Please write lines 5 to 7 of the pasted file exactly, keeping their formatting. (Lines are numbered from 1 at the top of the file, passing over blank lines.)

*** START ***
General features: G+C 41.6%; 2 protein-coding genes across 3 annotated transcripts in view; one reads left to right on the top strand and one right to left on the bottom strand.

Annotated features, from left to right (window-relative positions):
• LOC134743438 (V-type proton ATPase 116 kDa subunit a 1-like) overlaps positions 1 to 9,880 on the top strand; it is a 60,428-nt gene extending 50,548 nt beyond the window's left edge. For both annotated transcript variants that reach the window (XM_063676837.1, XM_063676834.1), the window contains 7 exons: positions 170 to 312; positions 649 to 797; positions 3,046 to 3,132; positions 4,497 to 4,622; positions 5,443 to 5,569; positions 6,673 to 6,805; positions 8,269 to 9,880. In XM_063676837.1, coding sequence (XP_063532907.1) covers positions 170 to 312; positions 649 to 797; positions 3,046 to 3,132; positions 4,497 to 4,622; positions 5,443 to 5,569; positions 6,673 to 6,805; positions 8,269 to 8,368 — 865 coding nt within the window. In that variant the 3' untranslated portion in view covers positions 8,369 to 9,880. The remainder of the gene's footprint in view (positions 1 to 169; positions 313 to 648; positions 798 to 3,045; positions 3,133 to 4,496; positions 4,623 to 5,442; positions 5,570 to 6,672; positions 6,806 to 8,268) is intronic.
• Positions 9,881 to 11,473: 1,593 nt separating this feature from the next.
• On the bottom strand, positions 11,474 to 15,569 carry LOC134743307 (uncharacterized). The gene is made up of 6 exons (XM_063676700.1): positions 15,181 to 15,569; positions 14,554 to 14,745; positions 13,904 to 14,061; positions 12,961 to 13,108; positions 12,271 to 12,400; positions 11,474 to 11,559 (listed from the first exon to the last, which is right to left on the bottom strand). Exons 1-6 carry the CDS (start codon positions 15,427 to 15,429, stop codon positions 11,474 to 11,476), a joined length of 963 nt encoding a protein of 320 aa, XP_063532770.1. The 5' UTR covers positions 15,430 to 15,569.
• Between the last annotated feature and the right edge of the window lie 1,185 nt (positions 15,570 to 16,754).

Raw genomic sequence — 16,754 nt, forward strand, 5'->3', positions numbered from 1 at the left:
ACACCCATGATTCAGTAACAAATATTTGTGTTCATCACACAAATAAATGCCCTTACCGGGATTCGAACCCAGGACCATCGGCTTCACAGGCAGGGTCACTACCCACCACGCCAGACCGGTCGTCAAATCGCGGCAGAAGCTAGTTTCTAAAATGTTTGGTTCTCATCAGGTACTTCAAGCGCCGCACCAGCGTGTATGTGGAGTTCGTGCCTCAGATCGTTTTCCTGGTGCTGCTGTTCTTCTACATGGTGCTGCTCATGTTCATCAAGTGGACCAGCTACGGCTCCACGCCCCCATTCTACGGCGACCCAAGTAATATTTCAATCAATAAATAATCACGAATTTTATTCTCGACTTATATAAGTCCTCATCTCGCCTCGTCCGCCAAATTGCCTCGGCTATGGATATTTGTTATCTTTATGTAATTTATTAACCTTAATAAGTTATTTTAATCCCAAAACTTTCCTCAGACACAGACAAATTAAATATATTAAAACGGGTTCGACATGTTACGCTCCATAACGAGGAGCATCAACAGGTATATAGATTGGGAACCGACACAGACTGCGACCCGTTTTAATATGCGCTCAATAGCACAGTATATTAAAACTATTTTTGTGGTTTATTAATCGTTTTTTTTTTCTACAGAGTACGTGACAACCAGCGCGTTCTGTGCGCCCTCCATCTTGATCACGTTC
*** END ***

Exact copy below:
• On the bottom strand, positions 11,474 to 15,569 carry LOC134743307 (uncharacterized). The gene is made up of 6 exons (XM_063676700.1): positions 15,181 to 15,569; positions 14,554 to 14,745; positions 13,904 to 14,061; positions 12,961 to 13,108; positions 12,271 to 12,400; positions 11,474 to 11,559 (listed from the first exon to the last, which is right to left on the bottom strand). Exons 1-6 carry the CDS (start codon positions 15,427 to 15,429, stop codon positions 11,474 to 11,476), a joined length of 963 nt encoding a protein of 320 aa, XP_063532770.1. The 5' UTR covers positions 15,430 to 15,569.
• Between the last annotated feature and the right edge of the window lie 1,185 nt (positions 15,570 to 16,754).

Raw genomic sequence — 16,754 nt, forward strand, 5'->3', positions numbered from 1 at the left: